sioux falls, sd
The South Dakota Highway Patrol Trooper who was hit by a vehicle last week is talking publicly for the first time about her close call.
Lyndsey Dubbelde is still recovering from her injuries, but in her first television interview since the crash, Dubbelde has a message for all drivers.
Last Friday night, Dubbelde was checking a report of boxes scattered on Interstate 29 near Dell Rapids. She was parked on the shoulder with her emergency lights on. Another motorist hit her car just as she was getting out.
"It was a loud noise and a jolt, hit my knee due to the crash, whipped my head forward and back. Now I have neck problems from that," Dubbelde said.
The report says the driver was going 75 miles per hour. Dubbelde was taken to the hospital and kept over night. She's still sore and hasn't been back to work. Dubbelde has been a South Dakota Highway Patrol trooper since 2007; this isn't the first time she's been hit.
"The first time was over two years now; I was hit by a drunk driver and that's why I can't express enough to slow down and move over. And also, we don't know who's on the roadways. There could be impaired drivers; there could be sober drivers and dry roads and they still hit us," Dubbelde said. Don Jorgensen:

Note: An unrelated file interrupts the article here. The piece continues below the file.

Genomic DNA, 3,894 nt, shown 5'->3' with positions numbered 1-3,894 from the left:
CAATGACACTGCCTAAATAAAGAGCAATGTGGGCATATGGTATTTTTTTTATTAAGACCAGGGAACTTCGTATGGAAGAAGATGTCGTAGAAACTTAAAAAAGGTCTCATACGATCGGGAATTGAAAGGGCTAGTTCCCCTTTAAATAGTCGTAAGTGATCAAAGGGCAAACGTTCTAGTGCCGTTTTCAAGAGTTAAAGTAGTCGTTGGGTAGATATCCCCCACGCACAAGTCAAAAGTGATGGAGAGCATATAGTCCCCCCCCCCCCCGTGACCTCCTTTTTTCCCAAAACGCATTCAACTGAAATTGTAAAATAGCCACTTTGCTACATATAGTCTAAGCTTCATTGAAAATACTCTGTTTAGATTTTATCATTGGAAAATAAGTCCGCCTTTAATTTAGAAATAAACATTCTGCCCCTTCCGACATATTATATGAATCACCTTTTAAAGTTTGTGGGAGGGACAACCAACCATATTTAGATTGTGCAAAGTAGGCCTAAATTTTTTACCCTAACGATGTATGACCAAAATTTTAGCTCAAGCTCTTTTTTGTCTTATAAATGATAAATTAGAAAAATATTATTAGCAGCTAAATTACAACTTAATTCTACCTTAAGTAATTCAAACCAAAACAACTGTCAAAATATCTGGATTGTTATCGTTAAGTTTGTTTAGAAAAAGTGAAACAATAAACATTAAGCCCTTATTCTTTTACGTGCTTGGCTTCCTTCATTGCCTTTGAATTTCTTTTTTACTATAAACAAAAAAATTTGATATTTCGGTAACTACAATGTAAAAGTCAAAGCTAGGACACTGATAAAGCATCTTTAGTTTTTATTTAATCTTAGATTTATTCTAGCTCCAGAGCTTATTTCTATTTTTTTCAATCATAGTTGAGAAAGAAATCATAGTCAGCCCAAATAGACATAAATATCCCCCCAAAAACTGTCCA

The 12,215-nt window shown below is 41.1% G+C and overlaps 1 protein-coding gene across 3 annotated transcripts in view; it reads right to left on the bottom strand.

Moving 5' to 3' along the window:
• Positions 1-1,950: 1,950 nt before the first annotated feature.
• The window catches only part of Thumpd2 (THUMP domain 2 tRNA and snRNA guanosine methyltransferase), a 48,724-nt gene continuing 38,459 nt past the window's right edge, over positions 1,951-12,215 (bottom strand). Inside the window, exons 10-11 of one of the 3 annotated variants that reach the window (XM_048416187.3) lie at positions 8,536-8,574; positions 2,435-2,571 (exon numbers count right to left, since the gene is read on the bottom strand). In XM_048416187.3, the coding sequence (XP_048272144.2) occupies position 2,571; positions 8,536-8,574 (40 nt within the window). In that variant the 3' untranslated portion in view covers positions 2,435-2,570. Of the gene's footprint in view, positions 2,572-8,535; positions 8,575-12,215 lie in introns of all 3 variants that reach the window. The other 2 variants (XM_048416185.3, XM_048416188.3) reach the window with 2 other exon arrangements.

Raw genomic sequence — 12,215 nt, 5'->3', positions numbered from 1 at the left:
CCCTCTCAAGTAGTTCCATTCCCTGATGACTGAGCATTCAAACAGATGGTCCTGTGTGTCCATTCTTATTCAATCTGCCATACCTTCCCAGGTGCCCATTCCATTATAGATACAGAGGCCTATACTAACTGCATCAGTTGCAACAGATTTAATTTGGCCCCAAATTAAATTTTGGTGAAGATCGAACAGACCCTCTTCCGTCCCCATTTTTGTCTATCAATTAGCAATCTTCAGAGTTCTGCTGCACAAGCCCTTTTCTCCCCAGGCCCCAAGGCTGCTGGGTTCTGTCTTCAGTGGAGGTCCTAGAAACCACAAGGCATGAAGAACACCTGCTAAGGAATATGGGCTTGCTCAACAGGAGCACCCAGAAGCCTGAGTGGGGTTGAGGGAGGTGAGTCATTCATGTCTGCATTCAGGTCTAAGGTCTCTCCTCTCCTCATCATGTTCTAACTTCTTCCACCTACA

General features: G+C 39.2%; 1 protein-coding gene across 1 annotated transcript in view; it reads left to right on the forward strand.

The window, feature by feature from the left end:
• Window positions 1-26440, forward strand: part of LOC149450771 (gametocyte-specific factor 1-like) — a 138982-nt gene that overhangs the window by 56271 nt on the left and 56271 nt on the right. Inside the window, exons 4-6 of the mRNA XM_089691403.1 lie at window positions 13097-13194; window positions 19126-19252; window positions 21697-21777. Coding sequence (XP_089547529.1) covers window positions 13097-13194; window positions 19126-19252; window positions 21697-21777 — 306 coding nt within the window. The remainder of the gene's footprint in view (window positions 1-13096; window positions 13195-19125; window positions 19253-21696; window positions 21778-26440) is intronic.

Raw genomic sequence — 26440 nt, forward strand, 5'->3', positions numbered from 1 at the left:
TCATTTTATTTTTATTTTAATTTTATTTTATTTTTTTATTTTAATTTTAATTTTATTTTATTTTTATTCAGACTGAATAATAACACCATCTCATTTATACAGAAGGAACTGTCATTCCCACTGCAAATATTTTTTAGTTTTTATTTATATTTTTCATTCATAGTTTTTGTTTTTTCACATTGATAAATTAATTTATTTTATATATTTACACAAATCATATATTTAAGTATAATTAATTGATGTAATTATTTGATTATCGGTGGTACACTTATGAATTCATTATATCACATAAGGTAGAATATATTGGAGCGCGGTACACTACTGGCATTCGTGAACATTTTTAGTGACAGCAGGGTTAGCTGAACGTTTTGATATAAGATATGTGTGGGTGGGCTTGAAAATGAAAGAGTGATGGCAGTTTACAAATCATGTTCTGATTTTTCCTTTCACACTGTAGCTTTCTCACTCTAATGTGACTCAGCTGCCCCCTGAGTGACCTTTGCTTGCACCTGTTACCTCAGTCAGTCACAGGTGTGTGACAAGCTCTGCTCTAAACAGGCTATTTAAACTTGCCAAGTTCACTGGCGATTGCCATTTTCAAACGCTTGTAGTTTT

We can see what it does to you physically, but what does it do to you emotionally? Dubbelde:
Definitely after the first time, it takes awhile. When you get those cars zooming by you and you feel your car rock, it takes your breath away. You're always more conscious of it and paranoid you're going to get hit again. And I got hit again. You can do everything right and you still get hit.
Dubbelde should be back to work in a few weeks. As for the woman who hit her, she's been charged with reckless driving and the investigation continues.